Jun 06, 2019 8:00 AM


3D image of pancreas in body

Compared to other cancers, pancreatic cancer is relatively rare. But it is the third leading cause of cancer death in the United States.

Recent research and clinical practice insights outline strategies for caring for patients with a family history of pancreatic cancer.

"There is generally an understanding that pancreatic cancer has no effective prevention strategies or screening options," says Sean Mulvihill, MD, pancreatic cancer surgeon at Huntsman Cancer Institute (HCI) and professor of surgery at the University of Utah (U of U). "Yet recent insights indicate the utility of pancreatic cancer screening for certain patients, and, further, that pancreatic cancer in a patient's family history may be a significant predictor of genetic susceptibility to other cancers, including breast, ovarian, and prostate—all of which have strong screening and prevention options."

Up to 10% of patients with pancreatic cancer have been found to have a hereditary cancer predisposition syndrome. As such, the National Comprehensive Cancer Network recommends genetic testing for all patients with pancreatic cancer or for their close relatives if the individual with pancreas cancer is deceased. Patients found to have a hereditary cancer predisposition usually have an increased risk for multiple cancers:

  • Patients with mutations in the BRCA 1/2 genes have an increased risk for breast, ovarian, pancreas, and prostate cancers as well as melanoma.
  • Patients with ATM or PALB2 mutations have an increased risk for both breast and pancreas cancers.
  • Patients with CDKN2A mutations have an increased risk for both melanoma and pancreas cancers.

HCI's Family Cancer Assessment Clinic offers genetic counseling to pancreas cancer patients and their family members. HCI genetic counselor Cathryn Koptiuch specializes in genetic counseling for people with a family history of pancreas cancer. "This unique service is designed to help patients and health care providers understand cancer risk associated with a family history of pancreatic cancer," says Koptiuch.

HCI genetic counselors help patients with pancreas cancer determine whether a hereditary cancer predisposition could have been responsible for their diagnosis. If so, the patient's relatives can then pursue genetic testing to clarify whether they've inherited the same predisposition to develop cancer (known as cascade testing). This cascade testing approach determines who has increased cancer risks and who does not. Based on their findings, genetic counselors help patients and their families understand how to manage any increased risk or communicate genetic findings to others who may benefit from genetic testing.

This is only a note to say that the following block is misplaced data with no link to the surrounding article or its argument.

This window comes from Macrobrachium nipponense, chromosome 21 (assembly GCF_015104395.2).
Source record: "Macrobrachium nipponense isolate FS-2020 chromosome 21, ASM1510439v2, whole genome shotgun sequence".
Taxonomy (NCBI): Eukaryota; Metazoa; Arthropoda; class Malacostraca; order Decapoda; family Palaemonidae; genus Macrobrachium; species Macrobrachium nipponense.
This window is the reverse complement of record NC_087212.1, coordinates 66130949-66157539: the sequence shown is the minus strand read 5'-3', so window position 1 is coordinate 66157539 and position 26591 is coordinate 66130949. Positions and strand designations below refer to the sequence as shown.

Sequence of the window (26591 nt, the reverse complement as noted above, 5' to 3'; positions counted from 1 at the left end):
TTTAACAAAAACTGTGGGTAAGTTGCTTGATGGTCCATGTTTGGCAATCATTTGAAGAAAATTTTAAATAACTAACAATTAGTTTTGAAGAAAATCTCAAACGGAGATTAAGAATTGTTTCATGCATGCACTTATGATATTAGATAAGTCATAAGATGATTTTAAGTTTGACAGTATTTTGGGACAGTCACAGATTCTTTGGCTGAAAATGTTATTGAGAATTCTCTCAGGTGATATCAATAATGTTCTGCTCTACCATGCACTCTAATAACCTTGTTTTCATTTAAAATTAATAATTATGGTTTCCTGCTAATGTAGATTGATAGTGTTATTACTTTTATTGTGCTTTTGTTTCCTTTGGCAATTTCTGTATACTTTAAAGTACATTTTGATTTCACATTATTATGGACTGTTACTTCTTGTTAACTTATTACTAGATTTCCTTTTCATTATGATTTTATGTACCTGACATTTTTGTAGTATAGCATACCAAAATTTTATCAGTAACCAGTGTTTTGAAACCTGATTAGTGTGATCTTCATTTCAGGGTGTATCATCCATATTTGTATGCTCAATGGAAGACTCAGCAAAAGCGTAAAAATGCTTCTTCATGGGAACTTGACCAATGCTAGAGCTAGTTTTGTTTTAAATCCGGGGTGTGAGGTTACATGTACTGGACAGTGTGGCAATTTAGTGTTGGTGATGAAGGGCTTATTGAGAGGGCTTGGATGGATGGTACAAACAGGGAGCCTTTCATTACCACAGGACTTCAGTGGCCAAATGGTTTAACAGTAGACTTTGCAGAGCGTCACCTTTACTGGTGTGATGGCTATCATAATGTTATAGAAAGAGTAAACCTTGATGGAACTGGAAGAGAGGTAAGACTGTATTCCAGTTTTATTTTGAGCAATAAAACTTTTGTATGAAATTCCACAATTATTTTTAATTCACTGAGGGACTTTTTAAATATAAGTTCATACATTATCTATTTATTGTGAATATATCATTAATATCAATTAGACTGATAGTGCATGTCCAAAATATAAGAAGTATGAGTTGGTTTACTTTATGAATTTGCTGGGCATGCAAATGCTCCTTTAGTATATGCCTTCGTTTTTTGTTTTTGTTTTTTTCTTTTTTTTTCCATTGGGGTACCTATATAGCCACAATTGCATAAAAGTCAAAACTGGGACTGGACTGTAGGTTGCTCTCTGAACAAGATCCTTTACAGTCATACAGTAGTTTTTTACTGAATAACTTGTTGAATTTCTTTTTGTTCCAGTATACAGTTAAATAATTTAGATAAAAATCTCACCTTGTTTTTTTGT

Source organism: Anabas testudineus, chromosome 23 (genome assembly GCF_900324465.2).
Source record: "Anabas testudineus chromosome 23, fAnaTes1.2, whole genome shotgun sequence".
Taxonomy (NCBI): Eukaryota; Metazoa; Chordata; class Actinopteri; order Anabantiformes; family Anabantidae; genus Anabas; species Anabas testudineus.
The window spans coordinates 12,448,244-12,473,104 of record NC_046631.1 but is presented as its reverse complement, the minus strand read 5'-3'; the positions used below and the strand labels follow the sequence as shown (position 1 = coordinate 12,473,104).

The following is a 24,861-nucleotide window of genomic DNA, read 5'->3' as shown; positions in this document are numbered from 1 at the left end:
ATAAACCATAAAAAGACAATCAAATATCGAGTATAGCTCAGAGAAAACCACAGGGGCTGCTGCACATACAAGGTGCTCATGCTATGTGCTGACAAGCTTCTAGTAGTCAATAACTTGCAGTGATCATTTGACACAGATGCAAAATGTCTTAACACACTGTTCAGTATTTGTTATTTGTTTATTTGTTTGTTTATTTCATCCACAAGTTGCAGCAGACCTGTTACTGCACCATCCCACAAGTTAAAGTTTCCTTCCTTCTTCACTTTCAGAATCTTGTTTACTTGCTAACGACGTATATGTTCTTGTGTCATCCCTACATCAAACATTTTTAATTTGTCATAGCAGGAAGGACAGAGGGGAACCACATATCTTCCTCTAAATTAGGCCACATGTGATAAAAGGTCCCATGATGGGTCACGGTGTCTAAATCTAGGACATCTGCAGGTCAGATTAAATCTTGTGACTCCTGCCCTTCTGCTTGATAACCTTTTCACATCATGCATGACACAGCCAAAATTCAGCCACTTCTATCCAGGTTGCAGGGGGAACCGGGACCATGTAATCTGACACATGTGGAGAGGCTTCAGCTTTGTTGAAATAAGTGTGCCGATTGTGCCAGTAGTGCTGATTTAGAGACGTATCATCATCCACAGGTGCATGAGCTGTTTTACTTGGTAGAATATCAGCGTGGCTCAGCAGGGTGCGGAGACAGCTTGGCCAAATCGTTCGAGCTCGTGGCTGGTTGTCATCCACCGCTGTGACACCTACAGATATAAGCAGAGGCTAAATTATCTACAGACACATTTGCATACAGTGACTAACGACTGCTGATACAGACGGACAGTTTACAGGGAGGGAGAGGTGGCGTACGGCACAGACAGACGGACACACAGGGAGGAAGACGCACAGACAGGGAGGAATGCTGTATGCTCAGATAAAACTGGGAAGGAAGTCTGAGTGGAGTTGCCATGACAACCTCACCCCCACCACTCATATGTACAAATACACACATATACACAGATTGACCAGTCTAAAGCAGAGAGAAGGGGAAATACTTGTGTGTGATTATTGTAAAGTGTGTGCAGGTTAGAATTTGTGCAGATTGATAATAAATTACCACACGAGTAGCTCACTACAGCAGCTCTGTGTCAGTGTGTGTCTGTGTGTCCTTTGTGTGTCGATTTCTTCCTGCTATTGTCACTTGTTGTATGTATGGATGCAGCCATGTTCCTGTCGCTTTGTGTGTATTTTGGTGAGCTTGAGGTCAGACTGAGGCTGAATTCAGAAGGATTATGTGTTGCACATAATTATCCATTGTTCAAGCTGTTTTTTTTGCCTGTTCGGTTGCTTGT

In addition to the screening and risk-reducing options that are commonly known for melanoma and breast, ovarian, and prostate cancers, genetic counselors suggest the best pancreas cancer screening plans for patients and their families. These are based on the 2014 CAPS Consortium recommendations as well as genetic literature published since these recommendations were made.

These types of patients may be appropriate for pancreatic cancer screening:

  • Patients with a pathogenic mutation in the BRCA1, BRCA2, ATM, or PALB2 gene and who have a first degree relative (sibling, child, or parent) with pancreas cancer
  • Patients who have a pathogenic mutation in the CDKN2A or STK11 gene, regardless of their family history
  • Patients with a strong family history of pancreatic cancer regardless of their genetic status if their relative’s diagnosis is not known to be hereditary, including the following:
    • Patients with two first degree relatives diagnosed with pancreatic cancer
    • Patients with two close relatives diagnosed with pancreatic cancer, with one being a first-degree relative to the patient, and both affected relatives being first-degree relatives to each other

Patients undergoing pancreatic cancer screening typically start at age 50 or 10 years prior to the age their relative was diagnosed with pancreatic cancer, whichever comes first. Screening is approached using both annual imaging (MRI and EUS) as well as blood work.

HCI's genetic counselors see patients and their families at HCI in Salt Lake City and throughout the Mountain West via telemedicine at these locations:

  • Idaho: Saint Alphonsus Regional Medical Center in Boise and Portneuf Medical Center in Pocatello
  • Nevada: Carson-Tahoe Cancer Center in Carson City
  • Wyoming: St. John's Medical Center in Jackson and Memorial Hospital of Sweetwater County in Rock Springs

Contact HCI's Family Cancer Assessment Clinic at 801-587-9555 to learn more about genetic testing for patients with a family history of pancreas cancer.

pancreas cancer genetics cancer research